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Shortages to maintain upward pressure on inflation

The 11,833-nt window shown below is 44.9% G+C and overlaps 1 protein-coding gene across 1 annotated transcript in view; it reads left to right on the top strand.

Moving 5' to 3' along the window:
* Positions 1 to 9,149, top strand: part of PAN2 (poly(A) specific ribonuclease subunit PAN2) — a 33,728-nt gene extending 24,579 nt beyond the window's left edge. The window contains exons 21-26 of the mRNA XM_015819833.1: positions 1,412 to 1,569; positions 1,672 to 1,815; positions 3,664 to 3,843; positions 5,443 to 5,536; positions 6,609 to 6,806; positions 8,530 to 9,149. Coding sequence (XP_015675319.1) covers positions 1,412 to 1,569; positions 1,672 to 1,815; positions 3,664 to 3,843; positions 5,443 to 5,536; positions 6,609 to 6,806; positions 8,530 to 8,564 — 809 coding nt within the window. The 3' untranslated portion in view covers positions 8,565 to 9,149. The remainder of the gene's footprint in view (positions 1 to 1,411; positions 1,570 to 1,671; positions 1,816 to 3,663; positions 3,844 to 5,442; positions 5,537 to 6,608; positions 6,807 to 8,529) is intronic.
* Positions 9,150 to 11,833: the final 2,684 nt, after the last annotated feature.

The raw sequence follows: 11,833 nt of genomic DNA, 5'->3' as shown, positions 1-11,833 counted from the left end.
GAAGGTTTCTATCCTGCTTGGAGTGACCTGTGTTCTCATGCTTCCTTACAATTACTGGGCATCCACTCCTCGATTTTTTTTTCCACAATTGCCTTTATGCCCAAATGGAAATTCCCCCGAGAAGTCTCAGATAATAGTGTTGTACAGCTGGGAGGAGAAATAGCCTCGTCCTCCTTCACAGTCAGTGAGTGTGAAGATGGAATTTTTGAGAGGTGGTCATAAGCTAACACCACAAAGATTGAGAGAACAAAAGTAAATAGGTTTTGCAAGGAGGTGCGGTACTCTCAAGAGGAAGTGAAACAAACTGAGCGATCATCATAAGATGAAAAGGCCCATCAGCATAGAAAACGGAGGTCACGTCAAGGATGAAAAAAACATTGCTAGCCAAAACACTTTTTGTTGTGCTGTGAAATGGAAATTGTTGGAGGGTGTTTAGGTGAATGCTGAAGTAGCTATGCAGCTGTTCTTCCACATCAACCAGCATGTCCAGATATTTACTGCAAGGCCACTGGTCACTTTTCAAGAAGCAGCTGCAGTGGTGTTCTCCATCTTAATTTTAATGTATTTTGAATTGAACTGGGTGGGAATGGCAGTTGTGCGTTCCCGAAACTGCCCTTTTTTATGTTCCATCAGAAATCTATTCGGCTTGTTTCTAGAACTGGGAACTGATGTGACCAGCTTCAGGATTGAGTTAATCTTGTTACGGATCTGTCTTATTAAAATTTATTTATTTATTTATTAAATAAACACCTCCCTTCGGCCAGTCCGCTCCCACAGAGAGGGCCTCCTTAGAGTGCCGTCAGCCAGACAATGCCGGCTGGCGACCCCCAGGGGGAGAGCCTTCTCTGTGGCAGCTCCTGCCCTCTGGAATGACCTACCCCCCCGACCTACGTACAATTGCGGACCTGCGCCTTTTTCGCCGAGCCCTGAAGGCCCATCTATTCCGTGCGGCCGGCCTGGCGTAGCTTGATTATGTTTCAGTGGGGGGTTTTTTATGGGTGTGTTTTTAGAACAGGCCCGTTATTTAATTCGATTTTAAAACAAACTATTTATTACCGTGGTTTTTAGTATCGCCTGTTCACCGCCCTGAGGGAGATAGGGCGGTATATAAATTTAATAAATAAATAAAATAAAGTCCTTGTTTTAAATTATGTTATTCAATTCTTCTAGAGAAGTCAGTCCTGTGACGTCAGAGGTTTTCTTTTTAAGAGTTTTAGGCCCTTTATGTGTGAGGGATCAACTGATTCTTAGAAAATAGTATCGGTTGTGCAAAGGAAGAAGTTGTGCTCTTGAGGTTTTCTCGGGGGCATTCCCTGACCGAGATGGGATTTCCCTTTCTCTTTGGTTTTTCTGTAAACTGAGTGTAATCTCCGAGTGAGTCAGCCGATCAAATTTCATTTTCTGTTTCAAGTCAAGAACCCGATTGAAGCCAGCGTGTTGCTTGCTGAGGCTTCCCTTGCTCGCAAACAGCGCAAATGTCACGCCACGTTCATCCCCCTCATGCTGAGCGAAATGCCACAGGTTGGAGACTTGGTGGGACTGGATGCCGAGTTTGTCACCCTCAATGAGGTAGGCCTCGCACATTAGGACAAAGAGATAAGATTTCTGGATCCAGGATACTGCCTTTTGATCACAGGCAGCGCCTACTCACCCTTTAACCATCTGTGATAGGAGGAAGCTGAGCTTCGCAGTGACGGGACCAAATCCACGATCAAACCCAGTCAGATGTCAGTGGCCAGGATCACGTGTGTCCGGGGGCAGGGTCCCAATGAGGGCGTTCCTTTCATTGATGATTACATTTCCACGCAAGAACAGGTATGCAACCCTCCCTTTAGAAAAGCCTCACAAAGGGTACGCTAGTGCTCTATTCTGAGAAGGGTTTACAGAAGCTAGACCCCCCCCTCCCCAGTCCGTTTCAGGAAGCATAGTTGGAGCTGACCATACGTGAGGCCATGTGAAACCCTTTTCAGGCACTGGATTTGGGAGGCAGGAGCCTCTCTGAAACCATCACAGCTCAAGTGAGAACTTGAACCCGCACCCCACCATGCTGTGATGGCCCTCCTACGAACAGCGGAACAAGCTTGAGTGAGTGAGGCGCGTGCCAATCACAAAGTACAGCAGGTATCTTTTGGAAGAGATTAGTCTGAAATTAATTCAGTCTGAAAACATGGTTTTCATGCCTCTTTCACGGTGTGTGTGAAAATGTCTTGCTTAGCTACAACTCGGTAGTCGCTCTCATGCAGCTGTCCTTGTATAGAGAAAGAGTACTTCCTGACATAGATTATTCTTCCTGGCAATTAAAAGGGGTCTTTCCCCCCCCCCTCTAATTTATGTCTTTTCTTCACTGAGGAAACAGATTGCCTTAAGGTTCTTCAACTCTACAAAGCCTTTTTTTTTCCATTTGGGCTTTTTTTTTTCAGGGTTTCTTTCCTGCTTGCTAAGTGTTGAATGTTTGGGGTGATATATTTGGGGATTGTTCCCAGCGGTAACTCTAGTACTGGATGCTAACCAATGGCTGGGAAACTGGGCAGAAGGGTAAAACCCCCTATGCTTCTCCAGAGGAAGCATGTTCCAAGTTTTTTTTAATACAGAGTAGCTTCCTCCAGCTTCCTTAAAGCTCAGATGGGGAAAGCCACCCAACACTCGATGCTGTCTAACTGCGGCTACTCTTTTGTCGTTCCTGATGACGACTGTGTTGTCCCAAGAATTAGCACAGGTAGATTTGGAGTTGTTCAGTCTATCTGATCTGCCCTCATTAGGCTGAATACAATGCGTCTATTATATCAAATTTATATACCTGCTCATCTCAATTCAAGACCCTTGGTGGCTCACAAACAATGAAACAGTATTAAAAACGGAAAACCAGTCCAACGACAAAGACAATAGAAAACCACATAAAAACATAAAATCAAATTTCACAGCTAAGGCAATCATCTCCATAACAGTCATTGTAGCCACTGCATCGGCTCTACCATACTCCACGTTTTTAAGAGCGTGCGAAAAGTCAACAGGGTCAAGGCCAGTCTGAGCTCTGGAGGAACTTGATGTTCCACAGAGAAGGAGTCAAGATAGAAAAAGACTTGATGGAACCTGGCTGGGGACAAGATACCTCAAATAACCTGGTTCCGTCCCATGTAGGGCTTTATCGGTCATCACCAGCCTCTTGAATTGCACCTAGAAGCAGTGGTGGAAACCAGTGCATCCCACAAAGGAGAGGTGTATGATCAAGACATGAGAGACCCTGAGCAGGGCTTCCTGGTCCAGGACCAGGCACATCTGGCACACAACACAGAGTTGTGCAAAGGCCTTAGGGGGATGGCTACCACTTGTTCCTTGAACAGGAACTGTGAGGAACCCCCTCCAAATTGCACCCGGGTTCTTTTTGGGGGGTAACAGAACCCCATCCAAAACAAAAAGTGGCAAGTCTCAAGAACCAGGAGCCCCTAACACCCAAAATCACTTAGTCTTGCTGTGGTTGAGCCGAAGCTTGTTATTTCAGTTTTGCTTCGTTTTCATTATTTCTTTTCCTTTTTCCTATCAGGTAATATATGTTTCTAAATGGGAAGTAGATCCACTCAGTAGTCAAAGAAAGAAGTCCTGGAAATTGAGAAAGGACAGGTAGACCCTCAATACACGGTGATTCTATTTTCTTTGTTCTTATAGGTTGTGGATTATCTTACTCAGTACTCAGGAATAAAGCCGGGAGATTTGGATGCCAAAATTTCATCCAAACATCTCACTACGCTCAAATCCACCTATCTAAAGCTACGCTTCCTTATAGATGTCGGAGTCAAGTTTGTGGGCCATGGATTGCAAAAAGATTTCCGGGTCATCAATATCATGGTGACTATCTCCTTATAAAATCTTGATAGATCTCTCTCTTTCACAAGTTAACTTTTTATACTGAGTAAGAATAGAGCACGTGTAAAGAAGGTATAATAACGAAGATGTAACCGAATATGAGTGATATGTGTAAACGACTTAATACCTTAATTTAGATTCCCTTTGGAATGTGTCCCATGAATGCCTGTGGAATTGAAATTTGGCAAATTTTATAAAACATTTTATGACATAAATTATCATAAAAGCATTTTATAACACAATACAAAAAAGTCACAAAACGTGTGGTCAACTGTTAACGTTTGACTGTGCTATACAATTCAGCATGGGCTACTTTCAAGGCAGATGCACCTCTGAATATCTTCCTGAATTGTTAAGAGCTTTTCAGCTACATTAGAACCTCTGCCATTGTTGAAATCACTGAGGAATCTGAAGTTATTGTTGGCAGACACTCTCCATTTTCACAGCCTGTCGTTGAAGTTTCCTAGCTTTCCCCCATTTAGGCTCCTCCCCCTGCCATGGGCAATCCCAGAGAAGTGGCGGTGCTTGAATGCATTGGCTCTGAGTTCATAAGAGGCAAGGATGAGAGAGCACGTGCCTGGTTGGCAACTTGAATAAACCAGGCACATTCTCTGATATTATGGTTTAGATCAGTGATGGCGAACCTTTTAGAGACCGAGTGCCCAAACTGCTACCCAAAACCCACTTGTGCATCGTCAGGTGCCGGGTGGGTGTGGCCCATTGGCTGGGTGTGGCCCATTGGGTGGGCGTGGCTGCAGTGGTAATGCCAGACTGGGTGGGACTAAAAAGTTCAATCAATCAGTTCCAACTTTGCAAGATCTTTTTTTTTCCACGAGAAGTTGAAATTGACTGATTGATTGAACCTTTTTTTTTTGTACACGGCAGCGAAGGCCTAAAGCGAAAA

Outside China, global inflation jumped from 5.0% to 5.5% in October, its highest level since 2008. And timely data point to a further rise in November. Base effects, fading ‘re-opening’ inflation, and falling commodity prices will drag on headline inflation next year. But persistent product – and, in many cases, labour – shortages will maintain upward pressure on underlying inflation. According to our proprietary indicators, shortages worsened in all G7 economies in October. And supply chains remain vulnerable to disruption related to renewed virus restrictions in the months ahead. Faced with the trade-off between downside risks to activity posed by the virus versus upside risks to inflation, we think that most central banks are likely to press ahead with existing plans to tighten monetary policy. Accordingly, the rebound in investors’ interest rate expectations for the next couple of years seems broadly justified. Note: Central Bank Drop-In – The Fed, ECB and BoE are just some of the key central bank decisions expected in this packed week of meetings. Neil Shearing and a special panel of our chief economists will sift through the outcomes on Thursday, 16th December at 11:00 ET/16:00 GMT and discuss the monetary policy outlook for 2022.

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